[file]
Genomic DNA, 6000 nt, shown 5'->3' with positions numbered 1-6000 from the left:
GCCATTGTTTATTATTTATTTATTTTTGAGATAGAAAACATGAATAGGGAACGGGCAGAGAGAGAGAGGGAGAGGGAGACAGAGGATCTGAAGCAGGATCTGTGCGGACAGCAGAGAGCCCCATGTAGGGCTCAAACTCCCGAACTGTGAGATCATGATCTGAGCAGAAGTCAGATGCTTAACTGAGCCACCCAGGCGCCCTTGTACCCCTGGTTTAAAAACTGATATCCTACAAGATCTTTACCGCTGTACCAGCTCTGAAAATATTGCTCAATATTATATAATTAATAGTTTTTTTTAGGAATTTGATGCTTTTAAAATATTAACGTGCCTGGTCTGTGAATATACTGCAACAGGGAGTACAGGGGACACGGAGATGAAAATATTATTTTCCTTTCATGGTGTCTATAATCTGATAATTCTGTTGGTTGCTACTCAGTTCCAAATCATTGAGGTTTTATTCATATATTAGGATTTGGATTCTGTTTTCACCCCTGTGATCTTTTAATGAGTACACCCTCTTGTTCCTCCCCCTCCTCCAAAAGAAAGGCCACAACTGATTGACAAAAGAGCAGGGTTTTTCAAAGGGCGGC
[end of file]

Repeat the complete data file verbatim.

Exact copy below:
Genomic DNA, 6000 nt, shown 5'->3' with positions numbered 1-6000 from the left:
GCCATTGTTTATTATTTATTTATTTTTGAGATAGAAAACATGAATAGGGAACGGGCAGAGAGAGAGAGGGAGAGGGAGACAGAGGATCTGAAGCAGGATCTGTGCGGACAGCAGAGAGCCCCATGTAGGGCTCAAACTCCCGAACTGTGAGATCATGATCTGAGCAGAAGTCAGATGCTTAACTGAGCCACCCAGGCGCCCTTGTACCCCTGGTTTAAAAACTGATATCCTACAAGATCTTTACCGCTGTACCAGCTCTGAAAATATTGCTCAATATTATATAATTAATAGTTTTTTTTAGGAATTTGATGCTTTTAAAATATTAACGTGCCTGGTCTGTGAATATACTGCAACAGGGAGTACAGGGGACACGGAGATGAAAATATTATTTTCCTTTCATGGTGTCTATAATCTGATAATTCTGTTGGTTGCTACTCAGTTCCAAATCATTGAGGTTTTATTCATATATTAGGATTTGGATTCTGTTTTCACCCCTGTGATCTTTTAATGAGTACACCCTCTTGTTCCTCCCCCTCCTCCAAAAGAAAGGCCACAACTGATTGACAAAAGAGCAGGGTTTTTCAAAGGGCGGC